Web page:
Who inspired you early on in life? Who are your heroes nowadays?
In the early days, it was rugby players such as Dean Richards and Dusty Hare. Figures such as Martin Johnson still continue to act as non-flashy role models for me but in my arena, I am very respectful of the adventures of Mike Horn and Borge Ousland. Those guys are the real deal.
Many now see you perched upon the inspirational pedestal as you once saw Sir Ranulph Fiennes. How does that feel? (…and what will you do with that position to inspire others?)
I’m not there yet and may never be. I do think that people thrust into these positions have the power to do good though. If everything works out I would enjoy a future where I could help inspire kids to be as adventurous as possible and to learn as much as they can about themselves by getting outdoors more.
As more and more youth stay indoors locked away on Social Networks caught up in an online world, real-life explorers and adventurers might start becoming thin on the ground. Does the influence of social media on youth concern you at all?
I’m emailing this response to you and I’ve tweeted and updated my Facebook profile only seconds before. Its the new world and it should be harnessed rather than feared. I had the ability to broadcast my expedition through the Amazon virtually live using Twitter, Flickr and Vimeo. I think the juxtaposition of new technology and old school adventures works well.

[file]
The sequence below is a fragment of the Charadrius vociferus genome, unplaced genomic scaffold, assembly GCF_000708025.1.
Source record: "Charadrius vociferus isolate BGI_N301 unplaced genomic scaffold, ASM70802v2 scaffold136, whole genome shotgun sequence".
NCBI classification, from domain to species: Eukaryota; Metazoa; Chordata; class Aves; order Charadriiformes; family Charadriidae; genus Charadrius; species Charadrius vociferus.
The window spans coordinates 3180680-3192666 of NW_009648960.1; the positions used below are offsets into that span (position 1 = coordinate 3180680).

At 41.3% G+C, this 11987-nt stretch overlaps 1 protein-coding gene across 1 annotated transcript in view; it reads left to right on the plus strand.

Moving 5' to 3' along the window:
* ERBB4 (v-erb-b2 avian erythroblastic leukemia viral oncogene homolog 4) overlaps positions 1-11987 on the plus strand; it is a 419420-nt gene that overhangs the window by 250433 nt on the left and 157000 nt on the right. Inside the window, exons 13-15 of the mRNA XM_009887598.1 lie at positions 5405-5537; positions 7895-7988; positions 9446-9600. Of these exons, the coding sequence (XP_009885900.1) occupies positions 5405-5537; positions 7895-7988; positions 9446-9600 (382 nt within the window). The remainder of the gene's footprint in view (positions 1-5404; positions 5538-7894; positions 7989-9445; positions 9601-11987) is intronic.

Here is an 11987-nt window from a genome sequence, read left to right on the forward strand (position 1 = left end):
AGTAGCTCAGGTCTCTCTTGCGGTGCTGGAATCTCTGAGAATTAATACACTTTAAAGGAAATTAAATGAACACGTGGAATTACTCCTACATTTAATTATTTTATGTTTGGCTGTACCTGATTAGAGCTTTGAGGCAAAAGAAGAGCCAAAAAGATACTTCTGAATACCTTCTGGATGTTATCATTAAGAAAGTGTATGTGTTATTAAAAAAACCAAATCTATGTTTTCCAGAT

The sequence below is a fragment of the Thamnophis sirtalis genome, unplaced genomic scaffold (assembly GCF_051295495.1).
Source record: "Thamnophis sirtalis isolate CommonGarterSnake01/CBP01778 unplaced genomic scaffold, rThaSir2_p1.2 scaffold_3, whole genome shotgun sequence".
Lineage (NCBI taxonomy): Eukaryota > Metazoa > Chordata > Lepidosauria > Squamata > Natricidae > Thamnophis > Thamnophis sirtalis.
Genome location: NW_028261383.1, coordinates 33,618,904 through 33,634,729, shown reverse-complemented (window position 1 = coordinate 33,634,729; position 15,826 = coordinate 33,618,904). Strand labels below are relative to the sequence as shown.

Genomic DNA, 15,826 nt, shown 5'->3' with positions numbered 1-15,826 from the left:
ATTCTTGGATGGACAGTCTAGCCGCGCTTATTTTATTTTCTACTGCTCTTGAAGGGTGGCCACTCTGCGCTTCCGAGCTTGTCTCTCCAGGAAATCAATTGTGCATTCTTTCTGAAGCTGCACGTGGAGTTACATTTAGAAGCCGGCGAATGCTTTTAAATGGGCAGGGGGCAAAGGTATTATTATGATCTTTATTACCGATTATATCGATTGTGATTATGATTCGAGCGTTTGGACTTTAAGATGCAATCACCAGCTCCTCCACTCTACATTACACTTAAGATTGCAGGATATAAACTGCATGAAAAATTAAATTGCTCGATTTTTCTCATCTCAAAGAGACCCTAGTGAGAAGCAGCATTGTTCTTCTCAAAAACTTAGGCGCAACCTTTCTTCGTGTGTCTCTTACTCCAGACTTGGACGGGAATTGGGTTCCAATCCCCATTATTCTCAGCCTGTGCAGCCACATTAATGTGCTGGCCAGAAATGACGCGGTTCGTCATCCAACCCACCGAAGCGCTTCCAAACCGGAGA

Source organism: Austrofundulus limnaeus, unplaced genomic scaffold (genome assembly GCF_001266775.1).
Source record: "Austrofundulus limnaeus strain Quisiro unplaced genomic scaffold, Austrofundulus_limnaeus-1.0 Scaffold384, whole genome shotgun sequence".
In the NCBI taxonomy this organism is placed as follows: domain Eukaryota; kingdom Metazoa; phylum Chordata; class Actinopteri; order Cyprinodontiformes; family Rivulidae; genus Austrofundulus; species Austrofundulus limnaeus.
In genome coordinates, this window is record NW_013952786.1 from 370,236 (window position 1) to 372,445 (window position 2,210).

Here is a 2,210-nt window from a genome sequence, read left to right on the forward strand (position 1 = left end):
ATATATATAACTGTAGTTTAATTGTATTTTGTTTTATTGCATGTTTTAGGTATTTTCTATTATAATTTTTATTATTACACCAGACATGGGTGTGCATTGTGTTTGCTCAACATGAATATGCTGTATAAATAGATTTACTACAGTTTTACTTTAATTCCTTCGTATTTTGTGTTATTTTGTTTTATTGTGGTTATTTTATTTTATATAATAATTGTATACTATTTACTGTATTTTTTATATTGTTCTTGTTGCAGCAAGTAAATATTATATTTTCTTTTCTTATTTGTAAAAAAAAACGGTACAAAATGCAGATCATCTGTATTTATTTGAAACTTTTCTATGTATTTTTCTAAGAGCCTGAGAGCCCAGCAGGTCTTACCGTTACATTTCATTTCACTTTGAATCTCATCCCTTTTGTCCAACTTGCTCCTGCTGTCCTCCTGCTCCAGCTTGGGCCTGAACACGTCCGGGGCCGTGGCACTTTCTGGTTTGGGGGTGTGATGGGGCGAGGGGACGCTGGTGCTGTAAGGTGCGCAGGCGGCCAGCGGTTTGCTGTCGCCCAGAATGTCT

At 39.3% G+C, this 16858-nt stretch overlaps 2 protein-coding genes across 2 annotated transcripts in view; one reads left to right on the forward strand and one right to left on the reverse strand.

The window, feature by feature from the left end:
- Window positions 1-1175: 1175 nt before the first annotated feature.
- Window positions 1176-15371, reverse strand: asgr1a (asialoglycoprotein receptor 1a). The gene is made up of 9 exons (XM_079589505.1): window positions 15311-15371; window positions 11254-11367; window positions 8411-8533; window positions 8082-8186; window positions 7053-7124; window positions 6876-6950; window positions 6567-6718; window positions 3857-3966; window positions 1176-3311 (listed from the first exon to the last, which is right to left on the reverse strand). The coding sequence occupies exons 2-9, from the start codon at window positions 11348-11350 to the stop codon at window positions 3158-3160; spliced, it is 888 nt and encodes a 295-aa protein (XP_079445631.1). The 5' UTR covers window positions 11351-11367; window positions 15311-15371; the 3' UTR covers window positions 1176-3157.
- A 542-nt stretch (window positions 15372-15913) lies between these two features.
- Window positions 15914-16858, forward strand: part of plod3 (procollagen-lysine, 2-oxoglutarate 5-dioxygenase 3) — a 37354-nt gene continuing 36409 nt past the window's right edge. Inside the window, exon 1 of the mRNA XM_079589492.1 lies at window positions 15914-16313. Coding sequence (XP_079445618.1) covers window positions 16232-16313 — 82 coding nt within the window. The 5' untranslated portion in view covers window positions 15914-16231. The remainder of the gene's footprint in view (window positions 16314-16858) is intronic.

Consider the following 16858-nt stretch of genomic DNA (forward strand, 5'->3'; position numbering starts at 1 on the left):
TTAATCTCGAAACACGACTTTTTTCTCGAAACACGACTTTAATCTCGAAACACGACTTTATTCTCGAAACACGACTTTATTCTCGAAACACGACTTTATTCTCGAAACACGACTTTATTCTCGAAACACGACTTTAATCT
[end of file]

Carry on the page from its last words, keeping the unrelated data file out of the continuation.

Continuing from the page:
“At first I thought I was fighting to save rubber trees, then I thought I was fighting to save the Amazon rainforest. Now I realize I am fighting for humanity.”
The most amusing thing that happened to you on this challenge?
I was arrested for murder by a Shipebo tribe who were convinced that because I was white I must be the culprit. They grilled me (not over a fire) for about three hours about my purpose for being there and then told me my passport was not valid as the Queen had not personally signed it. It was a farce but we had to play the game and pretend to take them seriously.
…and the most embarrassing?
It takes a lot to embarrass me. I suppose there were a couple of navigational blunders. Due to the difficulty of procuring good maps in Brazil we used Google Earth for much of the latter part of the walk. It’s not that easy to tell the difference between a logging rd and an oil pipeline overgrown with razor grass from a satellite image.
Anything to make our toes curl and hair stand up on end?
The obvious bot fly maggot living in my scalp and eating my flesh? The weepy leishmaniasis wound that could have mutated into a version that eats away at your soft palette leaving you with a permanent hole in your face? The machete would that cut right down to the tendon? None of them were that serious to be honest – the jungle is not as bad a place to live for two years as people think.
Knowing what you know now, would you walk the Amazon again …or is it slightly easier by boat? If yes, what would you do differently?
Of course, I wouldn’t do it again. Why would you? It was a grueling ordeal for much of the time. That said I’m proud of it and glad I’ve done it. It was a sort of self-challenge and I’ve ticked my own box now. I learned huge amounts from it including that it's much more pleasant to take a boat.
What’s next for you?
A secret – sorry.
You are obviously a man who never gives in, good skills to have in such tough times for many. Do you have any simple advice you’ve learned from this experience to give to those seeking inspiration in their life right now?
My dad used to say that if you start something then you have to see it through to the end. Its good advice and means that if you stick to it then people around you can rely on you. You become dependable – and that’s a good trait to have.
And finally… what do you want to do when you grow up…?
Become an accountant.